D.C. Council urges Washington Redskins to change name

The D.C. Council voted to pass a resolution Tuesday that calls on the Washington Redskins to change its name.
The D.C. Council voted to pass a resolution Tuesday that calls on the Washington Redskins to change its name.
The D.C. Council is demanding the Washington Redskins change its name, calling the team’s current title “racist and derogatory.”

The Council approved a resolution Tuesday urging the football team’s owner to change the name to one that is “not offensive to Native Americans or any other ethnic group,” the Washington Post reported.

The Council has no authority to force the team – which practices in Virginia and plays home games in Maryland – to change its name. But the resolution claims the body “is in an important position to acknowledge the controversy” over the local team.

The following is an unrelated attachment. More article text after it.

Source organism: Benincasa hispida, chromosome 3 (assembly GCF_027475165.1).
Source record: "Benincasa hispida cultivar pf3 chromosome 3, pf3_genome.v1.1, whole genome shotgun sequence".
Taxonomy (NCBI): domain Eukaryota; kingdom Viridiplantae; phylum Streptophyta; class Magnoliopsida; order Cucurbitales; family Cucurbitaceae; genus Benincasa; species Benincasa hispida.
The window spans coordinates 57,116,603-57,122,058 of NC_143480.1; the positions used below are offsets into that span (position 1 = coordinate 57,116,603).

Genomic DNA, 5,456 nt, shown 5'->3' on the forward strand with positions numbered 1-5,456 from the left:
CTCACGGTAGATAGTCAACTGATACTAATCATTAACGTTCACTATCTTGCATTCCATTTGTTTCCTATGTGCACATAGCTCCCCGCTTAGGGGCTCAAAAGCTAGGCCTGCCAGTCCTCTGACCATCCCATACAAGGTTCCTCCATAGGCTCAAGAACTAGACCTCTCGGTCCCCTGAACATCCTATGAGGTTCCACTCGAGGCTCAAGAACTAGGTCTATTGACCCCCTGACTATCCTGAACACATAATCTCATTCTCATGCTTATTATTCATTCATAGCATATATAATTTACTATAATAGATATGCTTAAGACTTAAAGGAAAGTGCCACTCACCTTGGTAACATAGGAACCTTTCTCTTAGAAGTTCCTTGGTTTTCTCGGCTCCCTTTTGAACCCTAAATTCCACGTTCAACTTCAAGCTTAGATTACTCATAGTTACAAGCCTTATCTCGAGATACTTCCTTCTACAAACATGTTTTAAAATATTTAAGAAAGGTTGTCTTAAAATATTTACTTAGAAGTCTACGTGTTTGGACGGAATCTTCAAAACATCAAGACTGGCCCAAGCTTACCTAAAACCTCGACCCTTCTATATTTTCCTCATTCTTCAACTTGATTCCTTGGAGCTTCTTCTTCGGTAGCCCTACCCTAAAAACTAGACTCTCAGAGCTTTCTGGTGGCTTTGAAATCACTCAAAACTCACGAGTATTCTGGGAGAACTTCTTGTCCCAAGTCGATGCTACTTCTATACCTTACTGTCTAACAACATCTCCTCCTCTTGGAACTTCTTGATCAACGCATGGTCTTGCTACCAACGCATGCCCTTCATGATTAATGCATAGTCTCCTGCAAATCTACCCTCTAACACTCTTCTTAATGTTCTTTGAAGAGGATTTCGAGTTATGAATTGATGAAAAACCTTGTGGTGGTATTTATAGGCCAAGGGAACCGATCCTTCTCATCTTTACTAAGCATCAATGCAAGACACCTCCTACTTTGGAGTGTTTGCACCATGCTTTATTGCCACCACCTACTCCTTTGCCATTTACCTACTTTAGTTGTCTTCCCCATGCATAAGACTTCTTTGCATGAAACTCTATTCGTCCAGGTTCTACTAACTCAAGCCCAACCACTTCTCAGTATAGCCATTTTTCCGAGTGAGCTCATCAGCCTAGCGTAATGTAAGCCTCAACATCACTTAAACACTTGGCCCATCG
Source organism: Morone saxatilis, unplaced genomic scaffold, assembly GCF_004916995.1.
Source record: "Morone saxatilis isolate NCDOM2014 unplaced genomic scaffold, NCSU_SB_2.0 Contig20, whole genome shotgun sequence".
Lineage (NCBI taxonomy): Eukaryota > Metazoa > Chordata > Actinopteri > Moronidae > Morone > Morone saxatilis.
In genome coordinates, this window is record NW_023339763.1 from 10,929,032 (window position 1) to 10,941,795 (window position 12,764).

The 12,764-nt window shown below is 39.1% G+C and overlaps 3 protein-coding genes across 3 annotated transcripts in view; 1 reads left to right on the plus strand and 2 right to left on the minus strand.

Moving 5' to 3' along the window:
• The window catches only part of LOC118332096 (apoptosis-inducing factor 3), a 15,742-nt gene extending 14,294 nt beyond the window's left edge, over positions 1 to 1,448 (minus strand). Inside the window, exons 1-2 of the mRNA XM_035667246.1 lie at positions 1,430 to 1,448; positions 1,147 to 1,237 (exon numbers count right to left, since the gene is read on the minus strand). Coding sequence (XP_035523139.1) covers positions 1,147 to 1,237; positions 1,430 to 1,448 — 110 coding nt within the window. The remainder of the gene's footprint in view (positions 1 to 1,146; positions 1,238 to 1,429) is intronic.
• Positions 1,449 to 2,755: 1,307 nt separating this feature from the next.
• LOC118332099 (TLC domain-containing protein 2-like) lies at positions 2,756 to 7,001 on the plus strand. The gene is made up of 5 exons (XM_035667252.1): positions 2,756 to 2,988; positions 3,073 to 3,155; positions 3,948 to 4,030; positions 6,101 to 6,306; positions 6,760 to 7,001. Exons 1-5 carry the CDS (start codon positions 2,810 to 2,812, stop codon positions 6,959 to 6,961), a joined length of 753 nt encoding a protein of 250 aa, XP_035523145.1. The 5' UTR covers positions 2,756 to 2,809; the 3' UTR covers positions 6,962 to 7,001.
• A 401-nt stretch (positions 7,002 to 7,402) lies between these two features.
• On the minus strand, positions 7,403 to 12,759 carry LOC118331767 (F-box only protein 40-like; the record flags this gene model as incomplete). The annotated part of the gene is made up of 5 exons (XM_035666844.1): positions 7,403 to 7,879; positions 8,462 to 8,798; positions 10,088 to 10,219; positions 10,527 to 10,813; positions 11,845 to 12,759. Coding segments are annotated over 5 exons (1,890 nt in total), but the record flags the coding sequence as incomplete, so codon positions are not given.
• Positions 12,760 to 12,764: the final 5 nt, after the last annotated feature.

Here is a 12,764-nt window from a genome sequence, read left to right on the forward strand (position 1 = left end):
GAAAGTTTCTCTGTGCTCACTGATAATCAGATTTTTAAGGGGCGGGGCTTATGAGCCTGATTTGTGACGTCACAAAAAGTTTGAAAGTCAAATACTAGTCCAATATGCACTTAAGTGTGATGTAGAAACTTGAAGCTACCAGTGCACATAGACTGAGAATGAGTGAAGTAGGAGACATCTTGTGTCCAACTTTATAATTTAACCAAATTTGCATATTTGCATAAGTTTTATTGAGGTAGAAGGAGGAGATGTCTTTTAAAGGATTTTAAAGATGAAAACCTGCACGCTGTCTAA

The resolution passed 10-0, with two Council members absent and one abstaining. The Council made a similar call for a name change in 2001.

With the support of the National Football League, the team’s owner Daniel Snyder has refused to consider changing the name.

Mayor Vincent Gray has called the name a “lightning rod,” and said “there should be a discussion” about changing it if the team, which left RFK Stadium in 1997, ever decides to return to D.C.

President Barack Obama spoke out about the issue last month, saying if he were the owner of the Redskins, he would “think about changing it.”

“I don’t know whether our attachment to a particular name should override the real legitimate concerns that people have about these things,” he told the Associated Press.

The Oneida Indian Nation, based in central New York, lauded the Council’s decision.

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